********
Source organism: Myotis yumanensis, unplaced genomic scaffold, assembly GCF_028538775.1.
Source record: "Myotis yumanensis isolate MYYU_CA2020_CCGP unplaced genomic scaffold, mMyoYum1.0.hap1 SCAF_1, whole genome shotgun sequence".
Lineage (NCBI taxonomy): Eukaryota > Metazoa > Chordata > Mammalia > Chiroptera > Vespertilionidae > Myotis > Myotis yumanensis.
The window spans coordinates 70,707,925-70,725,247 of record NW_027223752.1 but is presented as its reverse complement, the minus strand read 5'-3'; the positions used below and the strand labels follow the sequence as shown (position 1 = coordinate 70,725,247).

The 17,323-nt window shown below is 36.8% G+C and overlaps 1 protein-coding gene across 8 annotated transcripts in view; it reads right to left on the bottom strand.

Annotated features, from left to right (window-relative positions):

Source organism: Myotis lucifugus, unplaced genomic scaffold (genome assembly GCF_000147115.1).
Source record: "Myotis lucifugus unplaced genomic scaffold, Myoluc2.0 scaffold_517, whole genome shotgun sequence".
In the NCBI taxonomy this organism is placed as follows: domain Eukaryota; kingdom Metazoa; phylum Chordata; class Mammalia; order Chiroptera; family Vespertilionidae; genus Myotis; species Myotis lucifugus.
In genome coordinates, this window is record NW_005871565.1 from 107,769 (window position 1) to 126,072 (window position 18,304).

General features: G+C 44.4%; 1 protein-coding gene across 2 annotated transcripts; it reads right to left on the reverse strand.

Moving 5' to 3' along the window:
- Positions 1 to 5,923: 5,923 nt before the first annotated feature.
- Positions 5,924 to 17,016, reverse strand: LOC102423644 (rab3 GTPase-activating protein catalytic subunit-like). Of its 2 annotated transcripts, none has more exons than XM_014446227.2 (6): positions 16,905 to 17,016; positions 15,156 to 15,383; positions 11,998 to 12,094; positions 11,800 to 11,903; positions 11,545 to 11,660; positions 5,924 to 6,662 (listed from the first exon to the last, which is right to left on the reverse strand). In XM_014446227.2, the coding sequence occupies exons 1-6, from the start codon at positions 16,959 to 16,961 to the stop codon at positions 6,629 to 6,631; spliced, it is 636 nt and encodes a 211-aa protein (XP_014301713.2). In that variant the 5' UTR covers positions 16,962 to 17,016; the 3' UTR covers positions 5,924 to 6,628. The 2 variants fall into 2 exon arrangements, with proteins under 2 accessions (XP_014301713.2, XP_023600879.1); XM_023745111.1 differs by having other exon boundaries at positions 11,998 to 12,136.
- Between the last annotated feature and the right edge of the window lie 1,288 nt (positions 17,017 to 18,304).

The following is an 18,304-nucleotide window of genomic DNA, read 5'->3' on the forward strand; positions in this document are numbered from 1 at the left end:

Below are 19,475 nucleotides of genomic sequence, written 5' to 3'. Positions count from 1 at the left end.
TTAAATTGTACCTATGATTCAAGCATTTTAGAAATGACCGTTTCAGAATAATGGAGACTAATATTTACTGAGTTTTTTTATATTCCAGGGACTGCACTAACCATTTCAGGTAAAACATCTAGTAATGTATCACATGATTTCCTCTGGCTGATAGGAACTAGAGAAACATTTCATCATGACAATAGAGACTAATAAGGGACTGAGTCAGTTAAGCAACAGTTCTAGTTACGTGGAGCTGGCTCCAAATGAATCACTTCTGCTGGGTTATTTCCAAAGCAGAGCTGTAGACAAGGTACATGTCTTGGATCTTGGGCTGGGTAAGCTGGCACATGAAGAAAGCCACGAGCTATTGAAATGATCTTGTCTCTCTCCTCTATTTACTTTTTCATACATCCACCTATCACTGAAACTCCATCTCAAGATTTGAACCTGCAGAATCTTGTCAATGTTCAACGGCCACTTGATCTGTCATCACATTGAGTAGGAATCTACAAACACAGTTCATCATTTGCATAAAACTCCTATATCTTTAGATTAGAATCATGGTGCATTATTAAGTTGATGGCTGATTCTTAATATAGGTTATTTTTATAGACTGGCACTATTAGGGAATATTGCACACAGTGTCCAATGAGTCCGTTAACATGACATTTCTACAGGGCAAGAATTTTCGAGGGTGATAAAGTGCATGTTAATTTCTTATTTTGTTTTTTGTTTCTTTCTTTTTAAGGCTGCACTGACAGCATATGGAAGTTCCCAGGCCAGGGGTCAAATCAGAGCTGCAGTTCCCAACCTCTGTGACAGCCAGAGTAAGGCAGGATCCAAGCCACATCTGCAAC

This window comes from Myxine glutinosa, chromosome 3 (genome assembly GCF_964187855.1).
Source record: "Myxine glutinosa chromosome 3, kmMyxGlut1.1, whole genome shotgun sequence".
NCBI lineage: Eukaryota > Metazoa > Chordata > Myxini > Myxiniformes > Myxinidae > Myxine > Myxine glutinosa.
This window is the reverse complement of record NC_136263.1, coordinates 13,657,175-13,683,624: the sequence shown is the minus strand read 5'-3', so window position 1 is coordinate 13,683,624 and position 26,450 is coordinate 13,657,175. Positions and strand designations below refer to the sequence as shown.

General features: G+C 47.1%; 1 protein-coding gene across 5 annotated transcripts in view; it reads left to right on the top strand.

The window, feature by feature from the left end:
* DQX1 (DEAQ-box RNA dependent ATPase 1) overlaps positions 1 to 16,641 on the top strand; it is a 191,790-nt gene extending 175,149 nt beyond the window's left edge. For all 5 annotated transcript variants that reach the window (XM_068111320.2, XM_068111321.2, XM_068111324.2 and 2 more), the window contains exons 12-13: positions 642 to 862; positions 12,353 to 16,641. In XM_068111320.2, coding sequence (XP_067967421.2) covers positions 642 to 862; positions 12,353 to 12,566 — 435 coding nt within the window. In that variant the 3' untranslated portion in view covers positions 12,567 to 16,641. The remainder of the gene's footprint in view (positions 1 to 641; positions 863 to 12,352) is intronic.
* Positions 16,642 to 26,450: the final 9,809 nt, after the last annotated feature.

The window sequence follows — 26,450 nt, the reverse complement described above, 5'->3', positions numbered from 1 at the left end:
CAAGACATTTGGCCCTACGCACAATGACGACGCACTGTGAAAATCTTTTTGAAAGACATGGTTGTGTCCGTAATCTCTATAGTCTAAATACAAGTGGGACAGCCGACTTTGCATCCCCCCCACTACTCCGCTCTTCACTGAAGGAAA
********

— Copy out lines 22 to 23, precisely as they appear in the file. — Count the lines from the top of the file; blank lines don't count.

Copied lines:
This window is the reverse complement of record NC_136263.1, coordinates 13,657,175-13,683,624: the sequence shown is the minus strand read 5'-3', so window position 1 is coordinate 13,683,624 and position 26,450 is coordinate 13,657,175. Positions and strand designations below refer to the sequence as shown.

General features: G+C 47.1%; 1 protein-coding gene across 5 annotated transcripts in view; it reads left to right on the top strand.